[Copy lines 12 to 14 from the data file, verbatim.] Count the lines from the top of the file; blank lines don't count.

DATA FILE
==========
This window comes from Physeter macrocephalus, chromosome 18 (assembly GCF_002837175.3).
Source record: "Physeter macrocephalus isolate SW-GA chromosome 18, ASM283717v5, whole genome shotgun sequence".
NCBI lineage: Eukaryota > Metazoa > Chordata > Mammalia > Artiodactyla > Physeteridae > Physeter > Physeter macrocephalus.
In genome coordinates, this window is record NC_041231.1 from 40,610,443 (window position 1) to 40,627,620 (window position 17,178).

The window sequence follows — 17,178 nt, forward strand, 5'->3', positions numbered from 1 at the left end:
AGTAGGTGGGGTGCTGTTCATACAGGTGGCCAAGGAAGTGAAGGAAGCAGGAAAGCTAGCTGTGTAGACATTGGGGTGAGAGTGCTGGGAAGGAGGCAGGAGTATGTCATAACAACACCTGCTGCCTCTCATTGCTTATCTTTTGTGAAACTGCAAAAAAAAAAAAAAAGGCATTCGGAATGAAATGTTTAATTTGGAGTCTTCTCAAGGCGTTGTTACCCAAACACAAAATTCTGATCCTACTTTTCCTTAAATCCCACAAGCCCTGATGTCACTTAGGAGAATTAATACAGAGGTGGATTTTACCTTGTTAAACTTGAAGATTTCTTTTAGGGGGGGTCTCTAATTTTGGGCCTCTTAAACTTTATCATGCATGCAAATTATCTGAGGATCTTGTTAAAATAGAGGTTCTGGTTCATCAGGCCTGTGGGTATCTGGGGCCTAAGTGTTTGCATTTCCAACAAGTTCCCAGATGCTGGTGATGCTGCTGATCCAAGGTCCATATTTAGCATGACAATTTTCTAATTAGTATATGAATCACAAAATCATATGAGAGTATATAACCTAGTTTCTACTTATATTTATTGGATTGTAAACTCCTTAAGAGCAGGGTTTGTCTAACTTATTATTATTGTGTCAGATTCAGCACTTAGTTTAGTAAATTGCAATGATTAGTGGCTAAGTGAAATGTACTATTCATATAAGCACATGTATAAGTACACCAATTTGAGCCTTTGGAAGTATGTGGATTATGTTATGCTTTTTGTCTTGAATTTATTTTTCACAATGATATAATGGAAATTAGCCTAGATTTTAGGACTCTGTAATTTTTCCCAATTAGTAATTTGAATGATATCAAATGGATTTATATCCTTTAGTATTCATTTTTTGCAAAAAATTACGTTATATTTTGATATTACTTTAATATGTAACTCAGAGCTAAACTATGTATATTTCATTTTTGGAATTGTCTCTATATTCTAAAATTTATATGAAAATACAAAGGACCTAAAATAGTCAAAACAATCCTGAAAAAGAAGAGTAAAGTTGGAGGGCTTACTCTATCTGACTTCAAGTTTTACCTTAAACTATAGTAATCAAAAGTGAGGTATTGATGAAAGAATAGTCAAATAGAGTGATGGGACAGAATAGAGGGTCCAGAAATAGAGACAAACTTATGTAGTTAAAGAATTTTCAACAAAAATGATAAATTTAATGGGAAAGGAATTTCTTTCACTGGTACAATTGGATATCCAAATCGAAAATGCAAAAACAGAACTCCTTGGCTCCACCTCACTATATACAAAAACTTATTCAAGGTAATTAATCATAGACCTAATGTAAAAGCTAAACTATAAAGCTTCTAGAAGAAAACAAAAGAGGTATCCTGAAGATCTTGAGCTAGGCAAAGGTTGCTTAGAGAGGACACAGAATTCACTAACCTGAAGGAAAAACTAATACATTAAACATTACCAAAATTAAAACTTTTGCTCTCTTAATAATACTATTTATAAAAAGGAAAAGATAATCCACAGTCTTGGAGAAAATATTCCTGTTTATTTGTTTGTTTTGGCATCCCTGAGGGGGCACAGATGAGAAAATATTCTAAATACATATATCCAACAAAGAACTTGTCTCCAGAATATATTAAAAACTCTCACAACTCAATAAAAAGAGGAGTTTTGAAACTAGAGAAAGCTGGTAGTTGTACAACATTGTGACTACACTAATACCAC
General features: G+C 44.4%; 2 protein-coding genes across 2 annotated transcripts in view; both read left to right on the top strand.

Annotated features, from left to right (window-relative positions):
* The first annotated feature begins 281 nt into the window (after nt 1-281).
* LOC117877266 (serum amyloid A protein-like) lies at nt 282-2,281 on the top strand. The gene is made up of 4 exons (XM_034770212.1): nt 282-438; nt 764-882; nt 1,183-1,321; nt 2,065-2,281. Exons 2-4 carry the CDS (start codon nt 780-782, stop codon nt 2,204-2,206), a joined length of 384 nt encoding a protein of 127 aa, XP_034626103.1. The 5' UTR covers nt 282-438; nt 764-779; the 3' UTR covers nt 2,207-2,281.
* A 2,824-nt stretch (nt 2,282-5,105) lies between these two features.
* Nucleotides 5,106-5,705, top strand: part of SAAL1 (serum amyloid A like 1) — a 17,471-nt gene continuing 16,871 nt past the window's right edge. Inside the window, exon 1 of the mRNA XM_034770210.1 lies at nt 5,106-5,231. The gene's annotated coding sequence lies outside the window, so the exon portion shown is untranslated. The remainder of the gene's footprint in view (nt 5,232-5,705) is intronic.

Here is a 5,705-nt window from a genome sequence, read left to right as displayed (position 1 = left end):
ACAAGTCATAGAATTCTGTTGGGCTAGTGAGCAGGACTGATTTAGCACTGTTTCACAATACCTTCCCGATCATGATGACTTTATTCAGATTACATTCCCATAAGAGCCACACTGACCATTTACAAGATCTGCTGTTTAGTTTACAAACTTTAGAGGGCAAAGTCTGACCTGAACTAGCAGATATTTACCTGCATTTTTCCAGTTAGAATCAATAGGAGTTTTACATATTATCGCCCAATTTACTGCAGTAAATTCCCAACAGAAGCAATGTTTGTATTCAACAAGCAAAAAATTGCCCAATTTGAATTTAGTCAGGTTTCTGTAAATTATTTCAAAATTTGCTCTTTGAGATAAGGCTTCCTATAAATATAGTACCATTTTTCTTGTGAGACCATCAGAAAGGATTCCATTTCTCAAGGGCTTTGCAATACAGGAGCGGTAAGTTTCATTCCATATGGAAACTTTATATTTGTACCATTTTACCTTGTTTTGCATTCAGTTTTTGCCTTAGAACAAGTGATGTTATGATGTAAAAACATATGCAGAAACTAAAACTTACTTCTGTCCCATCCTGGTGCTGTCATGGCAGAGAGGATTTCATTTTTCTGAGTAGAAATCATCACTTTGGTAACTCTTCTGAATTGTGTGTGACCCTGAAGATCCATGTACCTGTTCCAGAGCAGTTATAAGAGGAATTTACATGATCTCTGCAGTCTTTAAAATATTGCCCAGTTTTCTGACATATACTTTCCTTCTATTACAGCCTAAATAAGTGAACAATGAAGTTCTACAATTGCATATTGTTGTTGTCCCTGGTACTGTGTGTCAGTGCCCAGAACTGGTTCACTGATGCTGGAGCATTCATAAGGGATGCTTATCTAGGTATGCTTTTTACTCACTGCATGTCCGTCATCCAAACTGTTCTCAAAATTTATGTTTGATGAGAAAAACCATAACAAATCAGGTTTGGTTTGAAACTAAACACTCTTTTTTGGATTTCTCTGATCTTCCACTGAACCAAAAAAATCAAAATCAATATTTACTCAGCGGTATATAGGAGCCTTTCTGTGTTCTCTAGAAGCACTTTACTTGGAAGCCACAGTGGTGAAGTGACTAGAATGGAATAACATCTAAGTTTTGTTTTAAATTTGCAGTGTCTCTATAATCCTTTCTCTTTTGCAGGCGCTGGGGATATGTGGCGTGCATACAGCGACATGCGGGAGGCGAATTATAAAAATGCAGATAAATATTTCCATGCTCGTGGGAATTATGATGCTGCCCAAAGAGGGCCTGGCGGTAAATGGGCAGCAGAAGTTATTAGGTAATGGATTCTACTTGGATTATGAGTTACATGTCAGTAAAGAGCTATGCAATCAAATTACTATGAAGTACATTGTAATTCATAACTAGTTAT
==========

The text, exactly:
* Nucleotides 5,106-5,705, top strand: part of SAAL1 (serum amyloid A like 1) — a 17,471-nt gene continuing 16,871 nt past the window's right edge. Inside the window, exon 1 of the mRNA XM_034770210.1 lies at nt 5,106-5,231. The gene's annotated coding sequence lies outside the window, so the exon portion shown is untranslated. The remainder of the gene's footprint in view (nt 5,232-5,705) is intronic.

Here is a 5,705-nt window from a genome sequence, read left to right as displayed (position 1 = left end):
ACAAGTCATAGAATTCTGTTGGGCTAGTGAGCAGGACTGATTTAGCACTGTTTCACAATACCTTCCCGATCATGATGACTTTATTCAGATTACATTCCCATAAGAGCCACACTGACCATTTACAAGATCTGCTGTTTAGTTTACAAACTTTAGAGGGCAAAGTCTGACCTGAACTAGCAGATATTTACCTGCATTTTTCCAGTTAGAATCAATAGGAGTTTTACATATTATCGCCCAATTTACTGCAGTAAATTCCCAACAGAAGCAATGTTTGTATTCAACAAGCAAAAAATTGCCCAATTTGAATTTAGTCAGGTTTCTGTAAATTATTTCAAAATTTGCTCTTTGAGATAAGGCTTCCTATAAATATAGTACCATTTTTCTTGTGAGACCATCAGAAAGGATTCCATTTCTCAAGGGCTTTGCAATACAGGAGCGGTAAGTTTCATTCCATATGGAAACTTTATATTTGTACCATTTTACCTTGTTTTGCATTCAGTTTTTGCCTTAGAACAAGTGATGTTATGATGTAAAAACATATGCAGAAACTAAAACTTACTTCTGTCCCATCCTGGTGCTGTCATGGCAGAGAGGATTTCATTTTTCTGAGTAGAAATCATCACTTTGGTAACTCTTCTGAATTGTGTGTGACCCTGAAGATCCATGTACCTGTTCCAGAGCAGTTATAAGAGGAATTTACATGATCTCTGCAGTCTTTAAAATATTGCCCAGTTTTCTGACATATACTTTCCTTCTATTACAGCCTAAATAAGTGAACAATGAAGTTCTACAATTGCATATTGTTGTTGTCCCTGGTACTGTGTGTCAGTGCCCAGAACTGGTTCACTGATGCTGGAGCATTCATAAGGGATGCTTATCTAGGTATGCTTTTTACTCACTGCATGTCCGTCATCCAAACTGTTCTCAAAATTTATGTTTGATGAGAAAAACCATAACAAATCAGGTTTGGTTTGAAACTAAACACTCTTTTTTGGATTTCTCTGATCTTCCACTGAACCAAAAAAATCAAAATCAATATTTACTCAGCGGTATATAGGAGCCTTTCTGTGTTCTCTAGAAGCACTTTACTTGGAAGCCACAGTGGTGAAGTGACTAGAATGGAATAACATCTAAGTTTTGTTTTAAATTTGCAGTGTCTCTATAATCCTTTCTCTTTTGCAGGCGCTGGGGATATGTGGCGTGCATACAGCGACATGCGGGAGGCGAATTATAAAAATGCAGATAAATATTTCCATGCTCGTGGGAATTATGATGCTGCCCAAAGAGGGCCTGGCGGTAAATGGGCAGCAGAAGTTATTAGGTAATGGATTCTACTTGGATTATGAGTTACATGTCAGTAAAGAGCTATGCAATCAAATTACTATGAAGTACATTGTAATTCATAACTAGTTAT